It doesn’t matter. Just as it doesn’t matter what the last song Danny Gans really sang in his last show, or whether the book really was completed hours before he died.


What matters is that The Voices In My Head leaves too many questions about Danny Gans.

Among them:

Was he born a Jew?
Why is his mother barely mentioned in the chapters on his childhood?

What was his secret to getting multiple standing ovations in every show?

Why did the child of show business so hate Hollywood?

Why did he wear the red socks and black-and-white shoes?

How did he treat his own son differently than his own father treated him, as the boy followed the Gans baseball dream?

Why did his wife, alone, insist on calling him ‘Daniel’?

Did he turn to painkillers after his excruciating sports injuries and car accident?

Did he ever have to fight addiction?

The list goes on.

The book is a fascinating saga of disappointment, nonetheless, and there are many aspects of Danny Gans we learn. Sammy Davis, Jr. was his role model. Danny Thomas was his mentor. Steve Rossi gave him his break in Las Vegas. The scene in which he proposes to his wife in a Mexican restaurant is truly touching and cinematic. And the final chapters of the book begin to generate real tension as Gans and his manager maneuver to get the ultimate gig on the Strip.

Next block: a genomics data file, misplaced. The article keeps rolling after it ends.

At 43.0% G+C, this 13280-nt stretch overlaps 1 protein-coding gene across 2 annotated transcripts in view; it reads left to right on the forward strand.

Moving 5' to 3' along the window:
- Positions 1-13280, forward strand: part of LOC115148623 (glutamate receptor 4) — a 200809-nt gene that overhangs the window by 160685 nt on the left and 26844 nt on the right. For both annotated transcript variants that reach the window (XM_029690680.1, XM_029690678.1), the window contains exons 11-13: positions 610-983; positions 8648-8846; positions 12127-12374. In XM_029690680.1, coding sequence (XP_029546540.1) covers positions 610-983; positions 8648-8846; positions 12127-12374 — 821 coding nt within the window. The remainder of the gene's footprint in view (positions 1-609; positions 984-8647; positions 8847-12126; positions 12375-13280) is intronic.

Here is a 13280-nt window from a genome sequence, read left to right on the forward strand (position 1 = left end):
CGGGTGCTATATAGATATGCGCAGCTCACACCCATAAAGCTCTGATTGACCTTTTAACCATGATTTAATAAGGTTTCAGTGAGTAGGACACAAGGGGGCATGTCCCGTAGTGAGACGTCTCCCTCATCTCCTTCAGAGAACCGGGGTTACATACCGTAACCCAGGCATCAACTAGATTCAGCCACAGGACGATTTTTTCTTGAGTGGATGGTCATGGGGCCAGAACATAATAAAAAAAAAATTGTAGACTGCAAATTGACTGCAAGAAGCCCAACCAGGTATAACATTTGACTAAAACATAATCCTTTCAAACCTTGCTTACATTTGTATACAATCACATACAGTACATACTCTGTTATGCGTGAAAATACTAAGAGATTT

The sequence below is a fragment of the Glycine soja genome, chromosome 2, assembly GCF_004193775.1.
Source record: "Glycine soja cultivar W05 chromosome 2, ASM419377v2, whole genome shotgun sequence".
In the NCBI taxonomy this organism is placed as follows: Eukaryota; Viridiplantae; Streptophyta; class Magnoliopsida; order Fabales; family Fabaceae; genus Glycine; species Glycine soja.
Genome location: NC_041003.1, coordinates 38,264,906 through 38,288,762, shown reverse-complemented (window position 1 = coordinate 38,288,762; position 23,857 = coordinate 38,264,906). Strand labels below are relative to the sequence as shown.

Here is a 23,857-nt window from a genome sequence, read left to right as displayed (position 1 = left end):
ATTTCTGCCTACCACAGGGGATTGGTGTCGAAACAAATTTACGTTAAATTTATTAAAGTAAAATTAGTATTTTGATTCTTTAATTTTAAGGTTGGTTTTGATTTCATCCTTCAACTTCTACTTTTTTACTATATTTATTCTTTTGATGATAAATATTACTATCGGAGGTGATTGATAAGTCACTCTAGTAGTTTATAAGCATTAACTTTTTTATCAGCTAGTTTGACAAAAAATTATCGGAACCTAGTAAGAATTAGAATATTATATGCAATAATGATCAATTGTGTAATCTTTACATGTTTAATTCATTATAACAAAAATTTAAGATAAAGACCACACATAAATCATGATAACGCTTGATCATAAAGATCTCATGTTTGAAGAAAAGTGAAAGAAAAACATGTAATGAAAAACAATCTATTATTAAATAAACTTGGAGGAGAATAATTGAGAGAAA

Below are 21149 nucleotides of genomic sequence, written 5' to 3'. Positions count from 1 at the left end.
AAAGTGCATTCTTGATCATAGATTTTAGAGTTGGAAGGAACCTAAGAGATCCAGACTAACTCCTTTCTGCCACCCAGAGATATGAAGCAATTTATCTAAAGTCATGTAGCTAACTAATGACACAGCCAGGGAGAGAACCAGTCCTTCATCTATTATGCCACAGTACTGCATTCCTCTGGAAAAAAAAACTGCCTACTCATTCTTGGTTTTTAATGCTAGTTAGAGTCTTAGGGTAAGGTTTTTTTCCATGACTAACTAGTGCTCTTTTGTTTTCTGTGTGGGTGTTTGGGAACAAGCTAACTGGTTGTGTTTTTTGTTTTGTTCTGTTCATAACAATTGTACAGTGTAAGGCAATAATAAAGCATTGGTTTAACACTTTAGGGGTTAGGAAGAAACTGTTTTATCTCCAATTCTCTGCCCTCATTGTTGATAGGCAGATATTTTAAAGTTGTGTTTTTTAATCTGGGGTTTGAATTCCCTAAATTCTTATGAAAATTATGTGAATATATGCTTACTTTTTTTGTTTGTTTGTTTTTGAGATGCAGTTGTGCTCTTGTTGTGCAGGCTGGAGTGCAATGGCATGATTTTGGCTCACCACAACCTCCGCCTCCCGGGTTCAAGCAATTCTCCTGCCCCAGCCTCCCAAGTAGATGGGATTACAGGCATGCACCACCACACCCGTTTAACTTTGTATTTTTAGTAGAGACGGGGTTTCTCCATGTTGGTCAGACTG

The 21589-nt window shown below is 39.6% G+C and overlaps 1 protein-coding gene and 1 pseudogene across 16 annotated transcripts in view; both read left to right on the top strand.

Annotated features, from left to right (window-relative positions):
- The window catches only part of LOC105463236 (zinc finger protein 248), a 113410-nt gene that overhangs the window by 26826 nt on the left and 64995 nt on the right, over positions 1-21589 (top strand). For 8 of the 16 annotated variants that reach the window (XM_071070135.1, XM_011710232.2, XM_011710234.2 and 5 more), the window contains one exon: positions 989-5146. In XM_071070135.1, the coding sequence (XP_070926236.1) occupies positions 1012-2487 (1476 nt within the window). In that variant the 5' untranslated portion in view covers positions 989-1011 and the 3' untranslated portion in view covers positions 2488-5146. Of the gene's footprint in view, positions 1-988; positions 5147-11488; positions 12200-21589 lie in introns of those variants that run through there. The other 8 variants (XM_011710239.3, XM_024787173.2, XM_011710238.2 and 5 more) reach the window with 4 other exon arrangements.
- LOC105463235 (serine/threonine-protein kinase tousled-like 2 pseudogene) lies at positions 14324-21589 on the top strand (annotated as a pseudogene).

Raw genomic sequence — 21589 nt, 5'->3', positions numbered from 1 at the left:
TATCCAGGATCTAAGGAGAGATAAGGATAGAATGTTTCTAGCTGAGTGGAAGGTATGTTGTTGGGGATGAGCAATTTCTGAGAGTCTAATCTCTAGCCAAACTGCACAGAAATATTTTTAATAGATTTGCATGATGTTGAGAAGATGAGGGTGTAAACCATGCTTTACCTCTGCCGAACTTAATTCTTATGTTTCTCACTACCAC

Glory and Pain

The penultimate chapter, The Glory and The Pain, comes closest to explaining the pain that would have led to the drug use that was long-rumoured and ultimately killed him.

But then it all slams to a sudden end—as did Gans’ life.

In the end, it's not the Christian or the ambitious aggressive jock who applied his tenacity and competitiveness to show business who comes through. It’s the corporate entertainer, trying to throw in a little something for everyone, too careful not to offend or reveal.

That’s not what autobiographies are for.

Like the memoir Tabloid Baby, The Voices In My Head is divided into 40 chapters. But at 226 pages, punctuated with often poorly-reproduced photographs, it’s less than half the length, looks and reads like the product of a vanity press, and doesn’t get the reader anywhere close to the real Danny Gans.

Danny Gans was a unique American success story whose life, short as it was, transcends tragedy. His story has yet to be written.

We look forward to reading it.